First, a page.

All of the above activities can require a credit check. It’s better to be “safe than sorry” when applying for a home loan. New credit applications add an element of uncertainty into the underwriting process. Banks don’t like uncertainty.

As much as you want the peace of mind knowing you’ll have electric, water, and working tv when you move in, wait until the mortgage closes. You’ll be glad you did.

Don’t Apply for a New Credit Card Right Before You Buy a Home

Do you still need to apply for a home mortgage? Depending on how soon you plan on buying a house, you might be able to apply for a new credit card before.

At a minimum, apply for a home mortgage at least three months after you apply for a new credit card. Ideally, wait six months. This waiting period gives your credit score time to rebound from the recent inquiry. Plus, you have time to show a consistent payment history.

But, if you are going to apply for a mortgage in a week or two, it’s better to wait until the mortgage closes to apply for a credit card. If you don’t have a strong credit profile, a card application this recent can jeopardize your approval odds. Or, it can cause you to pay a higher interest rate.

Remember, having the highest credit score possible when you apply offers these two benefits:

  • Higher loan approval odds
  • Get the lowest interest rate available

Apply For New Credit Cards After a Mortgage Approval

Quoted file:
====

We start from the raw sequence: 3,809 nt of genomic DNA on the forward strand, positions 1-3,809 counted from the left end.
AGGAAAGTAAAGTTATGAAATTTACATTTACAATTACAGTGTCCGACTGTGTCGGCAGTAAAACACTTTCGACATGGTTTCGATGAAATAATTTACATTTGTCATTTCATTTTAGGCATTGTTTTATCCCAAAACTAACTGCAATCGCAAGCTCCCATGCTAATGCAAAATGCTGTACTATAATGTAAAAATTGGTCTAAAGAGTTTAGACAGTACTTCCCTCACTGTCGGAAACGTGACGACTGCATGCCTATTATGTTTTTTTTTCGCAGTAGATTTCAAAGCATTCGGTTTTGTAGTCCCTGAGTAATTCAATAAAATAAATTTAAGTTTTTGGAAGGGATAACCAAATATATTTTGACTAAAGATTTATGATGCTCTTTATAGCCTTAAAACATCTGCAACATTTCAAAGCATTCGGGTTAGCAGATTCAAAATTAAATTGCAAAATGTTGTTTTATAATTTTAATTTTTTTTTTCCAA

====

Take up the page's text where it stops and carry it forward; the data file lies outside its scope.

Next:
If you’re currently applying for a mortgage (or will soon), wait until the mortgage closes.

At this point, you’re approved for the mortgage. The application process for new credit cards is simpler.

The day after you close on the mortgage approval, you can begin applying for new credit cards. For the highest approval odds, you might choose one of the easiest credit cards. After all, your credit score will be lower because of the mortgage application credit checks.

But, you might not get approved for select premium credit cards like the Chase Sapphire Reserve. If you want a credit card that requires excellent credit, you may need to wait at least three months for your score to rebound. To get a more accurate idea, you should check your FICO score to monitor your credit score progress. Once your score is within the good credit score range again, you can apply.

Even if your score is already in the required range for the credit card you want, you may still wish to wait three months to apply. This lets the credit card company see you have an on-time payment history. Waiting boosts your approval odds. Plus, it might mean a higher credit limit too.

If you’re still in doubt if you can apply for a credit card after getting approved for a mortgage, you can pre-qualify with most credit card companies too.

Summary

No matter what, don’t apply for a new credit card if you have a pending mortgage application. You can also take it a step further by not applying for a new credit card less than three months before you are hoping for a mortgage approval. Once you sign the mortgage approval closing documents, you can apply for most new credit cards without penalty.

Johnny Jet Editorial